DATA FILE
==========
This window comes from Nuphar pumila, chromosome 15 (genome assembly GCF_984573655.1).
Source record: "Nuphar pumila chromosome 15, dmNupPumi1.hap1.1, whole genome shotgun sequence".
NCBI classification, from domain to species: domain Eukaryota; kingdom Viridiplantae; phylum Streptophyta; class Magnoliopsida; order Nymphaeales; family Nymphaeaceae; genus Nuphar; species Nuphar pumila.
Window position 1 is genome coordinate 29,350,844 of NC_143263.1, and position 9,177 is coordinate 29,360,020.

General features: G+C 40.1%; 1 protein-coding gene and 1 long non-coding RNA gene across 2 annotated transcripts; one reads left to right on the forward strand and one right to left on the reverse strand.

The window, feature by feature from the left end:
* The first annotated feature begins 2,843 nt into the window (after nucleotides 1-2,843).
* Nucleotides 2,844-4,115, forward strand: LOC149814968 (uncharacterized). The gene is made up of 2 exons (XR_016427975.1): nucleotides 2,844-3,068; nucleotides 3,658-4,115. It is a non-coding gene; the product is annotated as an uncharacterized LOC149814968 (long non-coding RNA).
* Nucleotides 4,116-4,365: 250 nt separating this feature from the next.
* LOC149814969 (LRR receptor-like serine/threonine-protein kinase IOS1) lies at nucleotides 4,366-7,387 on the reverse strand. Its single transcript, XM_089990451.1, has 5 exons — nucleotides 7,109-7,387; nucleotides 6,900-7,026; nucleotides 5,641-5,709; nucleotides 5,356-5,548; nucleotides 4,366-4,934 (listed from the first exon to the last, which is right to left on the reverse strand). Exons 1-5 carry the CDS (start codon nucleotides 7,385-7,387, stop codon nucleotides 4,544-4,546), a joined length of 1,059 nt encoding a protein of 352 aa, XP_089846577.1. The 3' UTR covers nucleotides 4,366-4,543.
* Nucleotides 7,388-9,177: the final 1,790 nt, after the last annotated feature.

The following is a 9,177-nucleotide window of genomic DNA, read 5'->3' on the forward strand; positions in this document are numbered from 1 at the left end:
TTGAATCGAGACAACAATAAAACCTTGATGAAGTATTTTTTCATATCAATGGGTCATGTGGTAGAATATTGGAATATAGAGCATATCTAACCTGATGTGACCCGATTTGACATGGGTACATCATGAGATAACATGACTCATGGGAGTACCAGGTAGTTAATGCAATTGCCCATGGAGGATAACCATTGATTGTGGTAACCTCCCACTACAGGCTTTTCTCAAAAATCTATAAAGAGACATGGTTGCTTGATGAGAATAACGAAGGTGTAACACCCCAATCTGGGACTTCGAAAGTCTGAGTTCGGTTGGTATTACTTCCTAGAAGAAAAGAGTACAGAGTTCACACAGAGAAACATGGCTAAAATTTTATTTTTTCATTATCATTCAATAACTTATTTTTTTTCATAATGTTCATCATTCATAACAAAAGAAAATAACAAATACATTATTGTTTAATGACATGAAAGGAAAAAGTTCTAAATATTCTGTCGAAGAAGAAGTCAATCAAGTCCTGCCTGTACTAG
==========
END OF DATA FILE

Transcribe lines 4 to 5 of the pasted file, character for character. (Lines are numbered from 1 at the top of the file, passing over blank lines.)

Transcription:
Window position 1 is genome coordinate 29,350,844 of NC_143263.1, and position 9,177 is coordinate 29,360,020.

General features: G+C 40.1%; 1 protein-coding gene and 1 long non-coding RNA gene across 2 annotated transcripts; one reads left to right on the forward strand and one right to left on the reverse strand.